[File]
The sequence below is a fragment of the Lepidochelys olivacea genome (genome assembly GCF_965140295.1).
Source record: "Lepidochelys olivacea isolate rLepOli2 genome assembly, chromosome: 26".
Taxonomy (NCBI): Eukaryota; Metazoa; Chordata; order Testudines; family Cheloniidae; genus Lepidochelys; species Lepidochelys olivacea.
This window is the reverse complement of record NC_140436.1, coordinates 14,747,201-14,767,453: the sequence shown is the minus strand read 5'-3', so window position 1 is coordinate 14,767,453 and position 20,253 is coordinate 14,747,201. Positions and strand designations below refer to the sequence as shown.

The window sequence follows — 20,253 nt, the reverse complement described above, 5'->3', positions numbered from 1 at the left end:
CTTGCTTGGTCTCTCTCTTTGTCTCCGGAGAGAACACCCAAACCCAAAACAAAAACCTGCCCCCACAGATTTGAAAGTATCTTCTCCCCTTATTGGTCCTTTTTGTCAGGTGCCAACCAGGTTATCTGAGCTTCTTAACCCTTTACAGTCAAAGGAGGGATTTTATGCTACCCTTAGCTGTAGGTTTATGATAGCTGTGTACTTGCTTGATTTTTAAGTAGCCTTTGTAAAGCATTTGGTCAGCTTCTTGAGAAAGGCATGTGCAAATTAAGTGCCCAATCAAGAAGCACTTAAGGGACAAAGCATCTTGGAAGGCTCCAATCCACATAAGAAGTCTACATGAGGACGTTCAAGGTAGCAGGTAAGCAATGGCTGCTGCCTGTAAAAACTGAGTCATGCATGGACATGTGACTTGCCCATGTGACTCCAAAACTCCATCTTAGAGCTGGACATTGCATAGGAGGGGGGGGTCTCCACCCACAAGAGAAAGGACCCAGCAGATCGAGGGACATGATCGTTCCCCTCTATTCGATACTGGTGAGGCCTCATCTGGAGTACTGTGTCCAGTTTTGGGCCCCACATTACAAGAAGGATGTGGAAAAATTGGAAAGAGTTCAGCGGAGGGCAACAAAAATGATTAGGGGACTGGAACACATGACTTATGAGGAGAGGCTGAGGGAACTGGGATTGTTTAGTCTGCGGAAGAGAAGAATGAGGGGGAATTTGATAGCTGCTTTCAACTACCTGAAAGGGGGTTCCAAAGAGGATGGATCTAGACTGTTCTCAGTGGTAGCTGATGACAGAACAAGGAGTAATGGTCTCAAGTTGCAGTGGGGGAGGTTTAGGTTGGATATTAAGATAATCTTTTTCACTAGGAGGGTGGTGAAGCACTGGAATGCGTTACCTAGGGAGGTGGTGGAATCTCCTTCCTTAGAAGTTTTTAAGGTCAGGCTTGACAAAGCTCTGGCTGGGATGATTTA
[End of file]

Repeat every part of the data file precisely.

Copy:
The sequence below is a fragment of the Lepidochelys olivacea genome (genome assembly GCF_965140295.1).
Source record: "Lepidochelys olivacea isolate rLepOli2 genome assembly, chromosome: 26".
Taxonomy (NCBI): Eukaryota; Metazoa; Chordata; order Testudines; family Cheloniidae; genus Lepidochelys; species Lepidochelys olivacea.
This window is the reverse complement of record NC_140436.1, coordinates 14,747,201-14,767,453: the sequence shown is the minus strand read 5'-3', so window position 1 is coordinate 14,767,453 and position 20,253 is coordinate 14,747,201. Positions and strand designations below refer to the sequence as shown.

The window sequence follows — 20,253 nt, the reverse complement described above, 5'->3', positions numbered from 1 at the left end:
CTTGCTTGGTCTCTCTCTTTGTCTCCGGAGAGAACACCCAAACCCAAAACAAAAACCTGCCCCCACAGATTTGAAAGTATCTTCTCCCCTTATTGGTCCTTTTTGTCAGGTGCCAACCAGGTTATCTGAGCTTCTTAACCCTTTACAGTCAAAGGAGGGATTTTATGCTACCCTTAGCTGTAGGTTTATGATAGCTGTGTACTTGCTTGATTTTTAAGTAGCCTTTGTAAAGCATTTGGTCAGCTTCTTGAGAAAGGCATGTGCAAATTAAGTGCCCAATCAAGAAGCACTTAAGGGACAAAGCATCTTGGAAGGCTCCAATCCACATAAGAAGTCTACATGAGGACGTTCAAGGTAGCAGGTAAGCAATGGCTGCTGCCTGTAAAAACTGAGTCATGCATGGACATGTGACTTGCCCATGTGACTCCAAAACTCCATCTTAGAGCTGGACATTGCATAGGAGGGGGGGGTCTCCACCCACAAGAGAAAGGACCCAGCAGATCGAGGGACATGATCGTTCCCCTCTATTCGATACTGGTGAGGCCTCATCTGGAGTACTGTGTCCAGTTTTGGGCCCCACATTACAAGAAGGATGTGGAAAAATTGGAAAGAGTTCAGCGGAGGGCAACAAAAATGATTAGGGGACTGGAACACATGACTTATGAGGAGAGGCTGAGGGAACTGGGATTGTTTAGTCTGCGGAAGAGAAGAATGAGGGGGAATTTGATAGCTGCTTTCAACTACCTGAAAGGGGGTTCCAAAGAGGATGGATCTAGACTGTTCTCAGTGGTAGCTGATGACAGAACAAGGAGTAATGGTCTCAAGTTGCAGTGGGGGAGGTTTAGGTTGGATATTAAGATAATCTTTTTCACTAGGAGGGTGGTGAAGCACTGGAATGCGTTACCTAGGGAGGTGGTGGAATCTCCTTCCTTAGAAGTTTTTAAGGTCAGGCTTGACAAAGCTCTGGCTGGGATGATTTA